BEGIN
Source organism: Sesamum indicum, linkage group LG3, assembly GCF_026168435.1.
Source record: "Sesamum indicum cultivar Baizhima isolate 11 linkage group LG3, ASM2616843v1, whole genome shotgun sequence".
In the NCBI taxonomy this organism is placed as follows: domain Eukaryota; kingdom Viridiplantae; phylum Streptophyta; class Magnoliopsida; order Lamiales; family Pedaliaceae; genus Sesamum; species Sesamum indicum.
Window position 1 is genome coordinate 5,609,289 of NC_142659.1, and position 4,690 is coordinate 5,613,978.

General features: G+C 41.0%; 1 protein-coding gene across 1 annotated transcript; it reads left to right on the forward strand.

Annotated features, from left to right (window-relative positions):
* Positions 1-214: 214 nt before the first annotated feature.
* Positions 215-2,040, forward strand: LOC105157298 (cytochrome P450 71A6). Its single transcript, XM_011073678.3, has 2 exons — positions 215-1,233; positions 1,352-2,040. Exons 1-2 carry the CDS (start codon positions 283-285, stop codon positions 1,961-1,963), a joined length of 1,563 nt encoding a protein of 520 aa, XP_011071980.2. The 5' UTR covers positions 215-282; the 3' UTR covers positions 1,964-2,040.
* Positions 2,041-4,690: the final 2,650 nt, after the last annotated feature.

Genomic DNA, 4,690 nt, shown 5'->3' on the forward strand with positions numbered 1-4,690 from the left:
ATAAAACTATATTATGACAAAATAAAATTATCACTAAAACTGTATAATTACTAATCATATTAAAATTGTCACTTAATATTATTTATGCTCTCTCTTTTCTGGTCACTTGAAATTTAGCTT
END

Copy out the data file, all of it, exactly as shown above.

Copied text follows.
Source organism: Sesamum indicum, linkage group LG3, assembly GCF_026168435.1.
Source record: "Sesamum indicum cultivar Baizhima isolate 11 linkage group LG3, ASM2616843v1, whole genome shotgun sequence".
In the NCBI taxonomy this organism is placed as follows: domain Eukaryota; kingdom Viridiplantae; phylum Streptophyta; class Magnoliopsida; order Lamiales; family Pedaliaceae; genus Sesamum; species Sesamum indicum.
Window position 1 is genome coordinate 5,609,289 of NC_142659.1, and position 4,690 is coordinate 5,613,978.

General features: G+C 41.0%; 1 protein-coding gene across 1 annotated transcript; it reads left to right on the forward strand.

Annotated features, from left to right (window-relative positions):
* Positions 1-214: 214 nt before the first annotated feature.
* Positions 215-2,040, forward strand: LOC105157298 (cytochrome P450 71A6). Its single transcript, XM_011073678.3, has 2 exons — positions 215-1,233; positions 1,352-2,040. Exons 1-2 carry the CDS (start codon positions 283-285, stop codon positions 1,961-1,963), a joined length of 1,563 nt encoding a protein of 520 aa, XP_011071980.2. The 5' UTR covers positions 215-282; the 3' UTR covers positions 1,964-2,040.
* Positions 2,041-4,690: the final 2,650 nt, after the last annotated feature.

Genomic DNA, 4,690 nt, shown 5'->3' on the forward strand with positions numbered 1-4,690 from the left:
ATAAAACTATATTATGACAAAATAAAATTATCACTAAAACTGTATAATTACTAATCATATTAAAATTGTCACTTAATATTATTTATGCTCTCTCTTTTCTGGTCACTTGAAATTTAGCTT